Research like this is essential to understanding why that is, and how to change it. We Jamaicans are, for the most part, open and accepting people. Although in Jamaica sexual boundaries are rigidly and violently monitored, we integrate readily and easily with different ethnicities, political views and national boundaries. More than our European and American counterparts, we tend to see a boundary as permeable, which encourages a general atmosphere of inclusivity.

The good news is that work is finally being done in Jamaica, by Jamaicans, to tackle this aggressive policing of heterosexuality. And this is integral for change to happen; more than we need western intervention, we need Jamaicans who are ready to take the initiative.

This is a long road, and many would say that we are moving too slowly; but at least it is now an inescapable fact that we are moving. Perhaps we will soon be saying boom bye bye to anti-gay prejudice in Jamaica. I hope so.


  1. Jamaica is not bad at all. Gay ppl go about their business everyday and no one bothers them. Whenever something happens to a gay person its 99% by another gay man. Trinidad has immigration laws to not let known homosexuals or prostitutes into their country. Some years ago elton john had to get special clearance from the government just to perform in trinidad. Jamaica is not bad

  2. Jamaica is not homophobic anymore because homosexuals go about as they like and prostitute as they like. Not to mention robbing and killing as they like. If the country was still homophobic then none of these would be happening.

  3. Jamaica being a homophobic country is a myth…. Open your eyes, there are lesbians and bisexual women all over the place in Jamaica. When you go to strip clubs you see more women there than men and what do you think those women’s sexuality is? Straight? Give me a break… The girls that dress like boys are everywhere in Jamaican society and I’ve yet to see one get harassed for being a butch. The men all seem like they’re encouraging the girls to be lean as well. Rich gay men in Jamaica are known and tolerated, the only gay men who might get harassed in Jamaica are poor ones with low social status. I’ve seen poor ones with high social status be popular and unmaligned. Jamaica people are way too shallow to just ostracize someone for what they do in their bedroom.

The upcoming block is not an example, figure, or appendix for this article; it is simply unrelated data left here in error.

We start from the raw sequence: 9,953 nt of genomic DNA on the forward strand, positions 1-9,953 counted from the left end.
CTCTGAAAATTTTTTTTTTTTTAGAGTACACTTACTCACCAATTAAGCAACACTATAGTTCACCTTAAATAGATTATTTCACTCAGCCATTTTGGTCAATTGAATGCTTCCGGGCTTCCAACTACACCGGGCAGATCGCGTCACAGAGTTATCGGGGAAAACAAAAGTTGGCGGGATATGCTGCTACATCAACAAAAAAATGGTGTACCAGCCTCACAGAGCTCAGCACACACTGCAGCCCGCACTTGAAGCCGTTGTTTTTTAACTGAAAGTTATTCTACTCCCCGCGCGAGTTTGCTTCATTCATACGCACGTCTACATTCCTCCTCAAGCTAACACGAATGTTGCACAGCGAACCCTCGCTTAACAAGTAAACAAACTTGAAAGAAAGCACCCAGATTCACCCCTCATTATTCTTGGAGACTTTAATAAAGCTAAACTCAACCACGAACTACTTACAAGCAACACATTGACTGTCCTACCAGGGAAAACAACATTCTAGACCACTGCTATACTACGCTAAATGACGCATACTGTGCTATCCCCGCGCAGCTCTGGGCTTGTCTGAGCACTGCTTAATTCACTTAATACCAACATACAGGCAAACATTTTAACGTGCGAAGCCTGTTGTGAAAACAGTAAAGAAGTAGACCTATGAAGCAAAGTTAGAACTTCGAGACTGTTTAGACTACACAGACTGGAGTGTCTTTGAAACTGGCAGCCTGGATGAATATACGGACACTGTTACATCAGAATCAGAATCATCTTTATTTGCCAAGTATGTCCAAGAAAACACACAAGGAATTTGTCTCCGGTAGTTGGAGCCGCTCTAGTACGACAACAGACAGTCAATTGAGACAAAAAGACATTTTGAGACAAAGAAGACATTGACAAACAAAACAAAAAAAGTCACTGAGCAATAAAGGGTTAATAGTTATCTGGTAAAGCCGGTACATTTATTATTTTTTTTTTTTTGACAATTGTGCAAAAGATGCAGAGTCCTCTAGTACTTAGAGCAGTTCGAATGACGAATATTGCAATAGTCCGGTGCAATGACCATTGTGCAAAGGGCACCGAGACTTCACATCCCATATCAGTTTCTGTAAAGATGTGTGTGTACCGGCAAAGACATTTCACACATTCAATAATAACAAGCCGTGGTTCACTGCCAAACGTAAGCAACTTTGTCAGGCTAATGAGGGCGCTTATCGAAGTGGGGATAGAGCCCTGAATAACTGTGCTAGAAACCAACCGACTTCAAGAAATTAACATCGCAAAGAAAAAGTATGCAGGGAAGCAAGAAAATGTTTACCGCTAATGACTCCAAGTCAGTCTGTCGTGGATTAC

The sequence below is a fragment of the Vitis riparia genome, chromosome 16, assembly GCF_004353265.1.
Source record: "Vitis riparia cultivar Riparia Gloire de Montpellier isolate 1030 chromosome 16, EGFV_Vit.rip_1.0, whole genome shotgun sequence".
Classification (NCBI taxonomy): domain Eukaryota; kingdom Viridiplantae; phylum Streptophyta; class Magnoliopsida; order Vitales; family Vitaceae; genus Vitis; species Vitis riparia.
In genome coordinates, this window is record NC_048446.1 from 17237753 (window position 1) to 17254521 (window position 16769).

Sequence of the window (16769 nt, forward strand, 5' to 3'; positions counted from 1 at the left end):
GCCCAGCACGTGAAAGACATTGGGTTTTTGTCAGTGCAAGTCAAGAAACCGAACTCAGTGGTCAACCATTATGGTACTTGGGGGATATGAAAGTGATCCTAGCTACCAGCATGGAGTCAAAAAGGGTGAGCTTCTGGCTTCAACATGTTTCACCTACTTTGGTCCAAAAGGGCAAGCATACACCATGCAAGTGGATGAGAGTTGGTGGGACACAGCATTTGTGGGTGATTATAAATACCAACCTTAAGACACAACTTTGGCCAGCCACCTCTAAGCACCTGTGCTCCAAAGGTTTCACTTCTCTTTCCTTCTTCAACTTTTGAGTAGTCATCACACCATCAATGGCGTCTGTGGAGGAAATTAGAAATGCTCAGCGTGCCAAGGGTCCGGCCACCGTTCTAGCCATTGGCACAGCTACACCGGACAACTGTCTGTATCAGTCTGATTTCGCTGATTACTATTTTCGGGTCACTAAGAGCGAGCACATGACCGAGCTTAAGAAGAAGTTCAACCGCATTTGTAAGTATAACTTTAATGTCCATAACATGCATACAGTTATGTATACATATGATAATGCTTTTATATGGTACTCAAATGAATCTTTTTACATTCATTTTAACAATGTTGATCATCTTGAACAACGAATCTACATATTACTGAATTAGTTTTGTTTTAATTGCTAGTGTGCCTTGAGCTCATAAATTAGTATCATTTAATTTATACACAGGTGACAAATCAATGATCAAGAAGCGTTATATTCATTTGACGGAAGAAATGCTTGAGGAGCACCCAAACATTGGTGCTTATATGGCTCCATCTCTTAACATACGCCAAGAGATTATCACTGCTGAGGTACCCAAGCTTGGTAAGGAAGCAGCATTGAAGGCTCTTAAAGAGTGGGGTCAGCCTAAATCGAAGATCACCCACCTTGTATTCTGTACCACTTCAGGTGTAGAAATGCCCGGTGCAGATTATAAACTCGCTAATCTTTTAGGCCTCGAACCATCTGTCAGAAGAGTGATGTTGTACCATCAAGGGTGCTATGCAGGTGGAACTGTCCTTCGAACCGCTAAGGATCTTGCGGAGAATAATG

4. I think this research is to just point fingers on individuals, ntn in this report points to the orgin of why ppl do not believe or supports gay behaivor. Where in this have they looked into Jamaica’s main religious beliefs and practices? Jamaicas main beliefs is Christianity and we all know what the bible says even tho I find it hypocritical that they exercise some of the ten commandments but ignore the rest. Then they have Rastafarism come on rasta n gay naah no way and I’m talking about the true rasta now. So I think that’s what they shld focus on instead of what a DJ sings about and no I’m not saying that they shld promote killing or any violence either.

    1. This far from research. This is some bullshit jfag agenda, written by a Jamaican with citizenship abroad.

      If anyone want to find the root cause of Jamaica not accepting homos they should look towards the European church doctrine instilled in US from slavery days, not to forget the use of homo acts upon our males in order to demean and break them into plantation way of life.

  5. Bwoy dem luv target poor Jamaica all when dem go das di batty demon dung deh dem still a blame Jamaicans